I am an Assistant Professor at the University of Pennsylvania in the Department of Criminology and the Department of Statistics and Data Science. My training is primarily in statistics and data science, and my work is driven by interdisciplinary projects in public policy, public health, and forensic science.

I am interested in the intersection of statistics and the law, particularly how and whether we can (and should!) answer legal questions by using statistics. I have written about nonparametric estimation in causal inference, as it relates to the legal question of whether one can attribute an outcome (e.g. cancer) to an exposure (e.g. exposure to a harmful chemical).

I have also written about the statistical foundations of forensic science. I have studied the proper way to state a conclusion in pattern-matching disciplines (e.g. fingerprints, hair microscopy, toolmarks identification) and what information a forensic examiner should not have access to when analyzing evidence. I am currently working on an algorithm for toolmark identification.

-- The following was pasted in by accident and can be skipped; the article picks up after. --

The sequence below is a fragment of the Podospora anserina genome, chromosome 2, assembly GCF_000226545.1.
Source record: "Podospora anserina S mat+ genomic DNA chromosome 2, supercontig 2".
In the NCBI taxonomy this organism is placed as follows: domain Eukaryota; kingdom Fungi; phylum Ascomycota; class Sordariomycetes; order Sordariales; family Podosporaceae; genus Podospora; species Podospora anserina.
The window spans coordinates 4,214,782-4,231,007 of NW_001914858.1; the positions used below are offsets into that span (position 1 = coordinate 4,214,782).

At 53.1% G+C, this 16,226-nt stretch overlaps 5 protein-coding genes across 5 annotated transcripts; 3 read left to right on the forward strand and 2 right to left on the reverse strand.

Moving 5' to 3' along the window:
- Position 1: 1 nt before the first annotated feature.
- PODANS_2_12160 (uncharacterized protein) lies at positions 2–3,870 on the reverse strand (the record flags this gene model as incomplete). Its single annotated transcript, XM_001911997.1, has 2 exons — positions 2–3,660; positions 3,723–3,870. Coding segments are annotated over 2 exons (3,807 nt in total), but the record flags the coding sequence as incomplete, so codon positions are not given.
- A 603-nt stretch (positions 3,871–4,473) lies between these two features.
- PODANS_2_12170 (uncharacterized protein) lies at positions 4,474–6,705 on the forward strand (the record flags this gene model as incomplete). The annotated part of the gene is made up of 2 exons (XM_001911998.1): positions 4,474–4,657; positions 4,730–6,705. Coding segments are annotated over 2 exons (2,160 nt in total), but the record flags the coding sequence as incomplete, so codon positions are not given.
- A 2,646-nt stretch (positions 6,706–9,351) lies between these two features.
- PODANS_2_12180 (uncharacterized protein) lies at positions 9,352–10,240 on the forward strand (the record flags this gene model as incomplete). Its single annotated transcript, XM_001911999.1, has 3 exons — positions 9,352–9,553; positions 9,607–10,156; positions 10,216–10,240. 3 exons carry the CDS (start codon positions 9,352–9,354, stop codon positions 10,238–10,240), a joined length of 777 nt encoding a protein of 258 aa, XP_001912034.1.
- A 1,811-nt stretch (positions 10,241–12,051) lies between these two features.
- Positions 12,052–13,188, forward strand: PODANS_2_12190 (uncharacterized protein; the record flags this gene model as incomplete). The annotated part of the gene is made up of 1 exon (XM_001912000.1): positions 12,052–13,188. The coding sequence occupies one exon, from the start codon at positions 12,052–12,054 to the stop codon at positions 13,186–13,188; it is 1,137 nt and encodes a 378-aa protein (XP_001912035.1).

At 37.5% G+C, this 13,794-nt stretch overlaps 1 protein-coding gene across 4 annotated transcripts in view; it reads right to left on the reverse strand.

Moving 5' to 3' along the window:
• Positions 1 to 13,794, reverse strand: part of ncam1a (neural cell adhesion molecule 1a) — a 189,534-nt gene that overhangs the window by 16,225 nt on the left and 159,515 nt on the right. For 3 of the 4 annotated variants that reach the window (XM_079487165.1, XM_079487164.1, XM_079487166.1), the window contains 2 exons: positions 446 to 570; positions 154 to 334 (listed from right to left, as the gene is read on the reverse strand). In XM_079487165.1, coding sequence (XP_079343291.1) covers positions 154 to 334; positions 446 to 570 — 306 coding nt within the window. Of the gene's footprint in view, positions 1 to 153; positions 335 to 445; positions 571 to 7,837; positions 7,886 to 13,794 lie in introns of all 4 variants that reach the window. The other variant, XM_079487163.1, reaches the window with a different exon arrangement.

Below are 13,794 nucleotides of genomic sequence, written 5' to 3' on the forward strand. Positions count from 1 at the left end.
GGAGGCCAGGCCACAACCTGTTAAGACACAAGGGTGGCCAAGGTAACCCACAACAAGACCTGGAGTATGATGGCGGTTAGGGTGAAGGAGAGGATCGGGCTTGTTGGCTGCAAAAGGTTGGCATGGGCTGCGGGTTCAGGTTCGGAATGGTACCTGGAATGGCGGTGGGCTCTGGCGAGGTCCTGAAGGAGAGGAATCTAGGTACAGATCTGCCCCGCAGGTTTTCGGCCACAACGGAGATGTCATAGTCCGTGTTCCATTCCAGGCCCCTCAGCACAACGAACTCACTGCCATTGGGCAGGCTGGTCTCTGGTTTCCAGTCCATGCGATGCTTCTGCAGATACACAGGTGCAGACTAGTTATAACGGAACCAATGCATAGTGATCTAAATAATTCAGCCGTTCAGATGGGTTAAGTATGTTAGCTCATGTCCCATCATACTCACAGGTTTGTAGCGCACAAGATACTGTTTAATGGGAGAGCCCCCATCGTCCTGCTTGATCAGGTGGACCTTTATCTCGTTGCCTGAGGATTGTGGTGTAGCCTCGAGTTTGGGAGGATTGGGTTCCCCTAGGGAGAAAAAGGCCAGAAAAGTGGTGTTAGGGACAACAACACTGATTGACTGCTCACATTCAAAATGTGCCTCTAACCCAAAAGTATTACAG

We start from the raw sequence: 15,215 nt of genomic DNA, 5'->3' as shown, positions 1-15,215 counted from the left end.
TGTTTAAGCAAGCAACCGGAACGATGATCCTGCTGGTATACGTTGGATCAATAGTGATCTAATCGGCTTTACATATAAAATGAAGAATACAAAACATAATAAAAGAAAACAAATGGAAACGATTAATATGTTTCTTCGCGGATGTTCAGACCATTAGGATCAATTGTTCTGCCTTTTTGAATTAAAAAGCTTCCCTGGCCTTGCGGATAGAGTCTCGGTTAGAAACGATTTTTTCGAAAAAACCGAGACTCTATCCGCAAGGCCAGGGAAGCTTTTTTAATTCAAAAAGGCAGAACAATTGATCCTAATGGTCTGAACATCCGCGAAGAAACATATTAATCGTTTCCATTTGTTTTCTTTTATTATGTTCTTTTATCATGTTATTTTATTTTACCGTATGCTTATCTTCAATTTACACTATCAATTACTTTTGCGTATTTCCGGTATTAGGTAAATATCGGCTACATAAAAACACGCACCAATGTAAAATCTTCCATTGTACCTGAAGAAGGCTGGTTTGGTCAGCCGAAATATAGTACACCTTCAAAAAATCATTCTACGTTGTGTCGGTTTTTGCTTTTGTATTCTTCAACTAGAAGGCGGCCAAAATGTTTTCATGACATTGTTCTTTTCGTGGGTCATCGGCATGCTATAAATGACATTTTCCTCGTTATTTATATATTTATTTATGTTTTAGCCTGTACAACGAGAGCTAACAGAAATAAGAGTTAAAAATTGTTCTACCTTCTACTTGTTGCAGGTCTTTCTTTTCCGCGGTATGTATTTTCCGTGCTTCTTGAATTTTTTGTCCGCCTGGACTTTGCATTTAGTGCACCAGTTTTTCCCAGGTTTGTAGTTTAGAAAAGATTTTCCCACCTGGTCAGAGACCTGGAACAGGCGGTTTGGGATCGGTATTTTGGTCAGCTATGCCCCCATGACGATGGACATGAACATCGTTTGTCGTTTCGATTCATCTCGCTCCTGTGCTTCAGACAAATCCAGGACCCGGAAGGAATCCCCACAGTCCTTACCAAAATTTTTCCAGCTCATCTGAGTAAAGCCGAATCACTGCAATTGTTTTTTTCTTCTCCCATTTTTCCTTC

I often serve as an expert witness and consultant in trials. I have discussed the statistical foundations of forensic scienceĀ  (in cases regarding hair microscopy and toolmarks) and the basis for statistical arguments in child abuse (shaken baby syndrome). I enjoy explaining complex statistical or machine learning ideas to a lay audience, especially in high-stakes situations, such as the law or public health.

I am a Faculty Fellow at the Crime and Justice Policy Lab at UPenn, a member of the CCEB Center for Causal Inference, and an affiliate of the Quattrone Center for the Fair Administration of Justice.

I am the mother of twins. My husband, Justin Humphreys, is a philosopher who studies ancient mathematics and the imagination.


Last updated: June 2024.